“But now I go to the markets and I also have my own suppliers that I found—two vegetable suppliers, two meat suppliers and one seafood. And since we first launched there has been a substantial shift in attitude. Many of my friends who are chefs were surprised. They asked, “Are you turning hippy?”. A lot of people asked if we were a vegetarian restaurant.”

Barbey estimates organic produce is around 15 per cent more expensive to buy but says he believes a growing number of people are prepared to pay more to eat produce that is better quality and better for them. “It is getting better, it used to be around 20 per cent more expensive,” he says. “It will come down in price. It is coming down. Of course there are many restaurants who couldn’t afford to do this. I’m lucky. We own the building, I run my own restaurant so I’m really able to do what I want.”

Barbey says the move to organic was now reaping rewards with the past six months of the business the best ever in terms of turnover. “I am very much an advocate for being organic. We all want to know what we are putting in our mouths. But there are people also who have a challenge just to put food on the table who have a limited amount of money that last from pay check to pay check.”

There are many other chefs who are increasingly using organic food but who say they are not prepared to move to certified status.

Organic restaurant pioneer Brenda Fawdon is another chef who uses virtually all organic produce at her seven-year-old Brisbane restaurant Mondo Organics but is not prepared to take the step of becoming certified organic.

“Because you have to be 95 per cent organic and it’s not alway possible. I don’t want that pressure,” Fawdon said. “But we have been 100 per cent organic much of the time.”

Fawdon opened the stylish Mondo restaurant and attached catering and cooking school in 2000 after being inspired by a television show talking about genetic engineering. “It just resonated with me and I thought I can do something here. I sat down and made a few phone calls and got two partners on board. I knew it was going to be bigger than Ben Hur and I was going to need them. I think to attempt something like this you do have to be very passionate about food.”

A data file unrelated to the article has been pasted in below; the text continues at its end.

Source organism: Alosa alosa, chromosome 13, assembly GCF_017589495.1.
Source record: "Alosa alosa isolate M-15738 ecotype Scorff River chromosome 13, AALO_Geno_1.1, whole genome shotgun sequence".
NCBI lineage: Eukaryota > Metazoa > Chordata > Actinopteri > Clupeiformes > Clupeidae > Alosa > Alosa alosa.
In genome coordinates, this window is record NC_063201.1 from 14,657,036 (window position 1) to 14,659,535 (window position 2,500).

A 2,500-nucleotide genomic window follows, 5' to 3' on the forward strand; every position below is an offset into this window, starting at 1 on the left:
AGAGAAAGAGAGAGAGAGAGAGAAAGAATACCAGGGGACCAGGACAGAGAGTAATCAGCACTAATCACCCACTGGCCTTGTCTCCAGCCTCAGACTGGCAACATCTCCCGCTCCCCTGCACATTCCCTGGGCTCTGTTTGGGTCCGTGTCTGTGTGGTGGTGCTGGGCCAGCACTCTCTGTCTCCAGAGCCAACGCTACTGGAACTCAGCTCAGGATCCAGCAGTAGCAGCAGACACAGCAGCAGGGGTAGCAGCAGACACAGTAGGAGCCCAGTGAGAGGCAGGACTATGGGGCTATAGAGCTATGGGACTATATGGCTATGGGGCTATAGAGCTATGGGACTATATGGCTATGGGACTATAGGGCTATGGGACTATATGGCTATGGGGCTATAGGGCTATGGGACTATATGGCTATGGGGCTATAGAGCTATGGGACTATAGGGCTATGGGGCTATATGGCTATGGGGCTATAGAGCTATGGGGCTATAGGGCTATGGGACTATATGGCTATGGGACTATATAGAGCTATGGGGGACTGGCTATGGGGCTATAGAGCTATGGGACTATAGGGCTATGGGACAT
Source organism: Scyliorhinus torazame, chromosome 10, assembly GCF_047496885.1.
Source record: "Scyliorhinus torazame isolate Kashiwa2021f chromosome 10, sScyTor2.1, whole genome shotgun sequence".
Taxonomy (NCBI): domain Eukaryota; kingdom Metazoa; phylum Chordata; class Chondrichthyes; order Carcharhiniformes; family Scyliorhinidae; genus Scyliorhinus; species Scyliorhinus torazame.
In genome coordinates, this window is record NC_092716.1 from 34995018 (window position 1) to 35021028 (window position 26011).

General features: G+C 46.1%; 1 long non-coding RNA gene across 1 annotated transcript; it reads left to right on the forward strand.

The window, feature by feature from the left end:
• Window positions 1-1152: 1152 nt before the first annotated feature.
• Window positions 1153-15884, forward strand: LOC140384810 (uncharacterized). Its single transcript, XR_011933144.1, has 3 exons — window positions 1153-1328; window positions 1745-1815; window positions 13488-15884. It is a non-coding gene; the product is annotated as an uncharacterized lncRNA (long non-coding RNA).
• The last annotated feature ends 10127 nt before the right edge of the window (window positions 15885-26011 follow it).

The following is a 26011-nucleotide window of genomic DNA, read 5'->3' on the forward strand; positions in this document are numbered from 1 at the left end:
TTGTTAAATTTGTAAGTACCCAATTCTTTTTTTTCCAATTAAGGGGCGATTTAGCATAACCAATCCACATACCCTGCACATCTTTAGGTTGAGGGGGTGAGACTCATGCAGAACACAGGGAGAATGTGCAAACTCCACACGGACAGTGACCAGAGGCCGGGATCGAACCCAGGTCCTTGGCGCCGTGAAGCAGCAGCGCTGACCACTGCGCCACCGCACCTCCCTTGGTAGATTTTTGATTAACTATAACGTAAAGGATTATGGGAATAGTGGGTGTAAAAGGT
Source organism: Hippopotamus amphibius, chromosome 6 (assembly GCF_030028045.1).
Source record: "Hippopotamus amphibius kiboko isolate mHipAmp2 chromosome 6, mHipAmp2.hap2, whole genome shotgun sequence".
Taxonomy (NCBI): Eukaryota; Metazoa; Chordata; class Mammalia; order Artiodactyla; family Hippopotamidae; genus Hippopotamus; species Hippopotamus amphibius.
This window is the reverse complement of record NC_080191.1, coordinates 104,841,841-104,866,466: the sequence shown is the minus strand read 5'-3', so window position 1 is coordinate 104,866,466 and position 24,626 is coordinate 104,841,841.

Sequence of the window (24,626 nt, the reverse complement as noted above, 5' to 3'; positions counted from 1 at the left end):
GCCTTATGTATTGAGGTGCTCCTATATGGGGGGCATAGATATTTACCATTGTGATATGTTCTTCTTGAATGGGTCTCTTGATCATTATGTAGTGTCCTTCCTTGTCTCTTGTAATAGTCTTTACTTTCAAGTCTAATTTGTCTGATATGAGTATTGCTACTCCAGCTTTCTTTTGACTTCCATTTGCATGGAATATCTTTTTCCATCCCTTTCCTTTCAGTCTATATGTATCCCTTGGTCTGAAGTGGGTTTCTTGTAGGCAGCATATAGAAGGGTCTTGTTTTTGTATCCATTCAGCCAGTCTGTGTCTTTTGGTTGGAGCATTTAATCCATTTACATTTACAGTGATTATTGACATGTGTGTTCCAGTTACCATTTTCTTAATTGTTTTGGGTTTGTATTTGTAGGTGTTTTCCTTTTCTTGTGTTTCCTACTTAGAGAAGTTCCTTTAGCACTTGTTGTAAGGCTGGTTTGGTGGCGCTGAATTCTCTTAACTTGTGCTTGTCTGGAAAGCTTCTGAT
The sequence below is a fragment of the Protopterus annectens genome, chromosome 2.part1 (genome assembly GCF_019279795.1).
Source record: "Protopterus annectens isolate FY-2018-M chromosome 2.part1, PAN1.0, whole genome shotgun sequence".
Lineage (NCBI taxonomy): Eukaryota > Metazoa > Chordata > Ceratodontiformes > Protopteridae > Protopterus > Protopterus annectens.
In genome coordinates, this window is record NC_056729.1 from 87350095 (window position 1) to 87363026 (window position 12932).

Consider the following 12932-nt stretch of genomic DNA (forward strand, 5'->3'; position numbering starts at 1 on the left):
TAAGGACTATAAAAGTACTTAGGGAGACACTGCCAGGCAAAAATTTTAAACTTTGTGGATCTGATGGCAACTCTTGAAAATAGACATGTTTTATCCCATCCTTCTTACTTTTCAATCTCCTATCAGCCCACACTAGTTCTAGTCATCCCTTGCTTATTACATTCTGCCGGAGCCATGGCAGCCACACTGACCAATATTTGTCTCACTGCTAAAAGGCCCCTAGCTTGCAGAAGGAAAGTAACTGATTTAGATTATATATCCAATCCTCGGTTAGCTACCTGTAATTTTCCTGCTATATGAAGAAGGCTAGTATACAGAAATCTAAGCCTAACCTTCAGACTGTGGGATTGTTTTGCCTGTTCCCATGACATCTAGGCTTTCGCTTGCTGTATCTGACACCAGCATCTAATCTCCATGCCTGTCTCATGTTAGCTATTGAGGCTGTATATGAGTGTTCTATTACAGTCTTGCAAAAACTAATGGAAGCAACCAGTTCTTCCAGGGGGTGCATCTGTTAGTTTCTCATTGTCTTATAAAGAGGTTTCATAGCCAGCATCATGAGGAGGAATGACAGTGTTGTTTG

Fawdon says she added more and more organic food and wine to the restaurant’s produce supply as she secured supply. “We are still forced to change the menu fairly regularly, you’ve really got to work with the seasons when you choose to go organic,” she says. “Supply was a major issue at first but it has just gotten easier and easier over the years. I have found some great suppliers —we get wild rabbit, the best oysters that we can, farmed yabby, and cheese from Diane Ray in Tasmania. It isn’t much of an issue any more. And our chefs Emma Baxter, who has worked with people like David Pugh at Restaurant II and Jeremy Strode at Langtons has really embraced it.”

Fawdon says the growing interest in organics she is seeing from customers is also part of people’s desire to know where there food is coming from. ‘They really do want to know the origins of their food, they are a lot more savvy about origins for food and wine. Diners are a lot more sophisticated—even in Brisbane. People with children are especially interested in knowing about the food they are feeding them. There are just so many kids with allergies and kids who are sick these days that makes you wonder.”

Acclaimed young Sydney chef Alex Kearns whose restaurant the Glebe Point Diner opened earlier this year and promptle received a chefs hat is another major supporter of organic produce. The produce on his menu is overwhelmingly organic or biodynamic. “I use a number of small suppliers and I use all organic meat. I find that it is just better quality, better produce, you don’t have to worry about the quality,” he says. “And they are happier animals, there is that ethical side to it as well for choosing to use organic.”

“I would of course prefer for everything to be organic but the economics of business makes that very hard. You have got to make money. But yes I think people are prepared to pay more if they know something is organic, I know I am as a consumer.”

Kearns says that while he does experience some inconsistency in supply it is not too much of a problem for him because he is able to change his menu daily. “I find it easier than others would, we’ve just got a blackboard menu I can change it whenever I want to,” Kearns says. “So when a supplier says they don’t have something then I just don’t put it on the menu.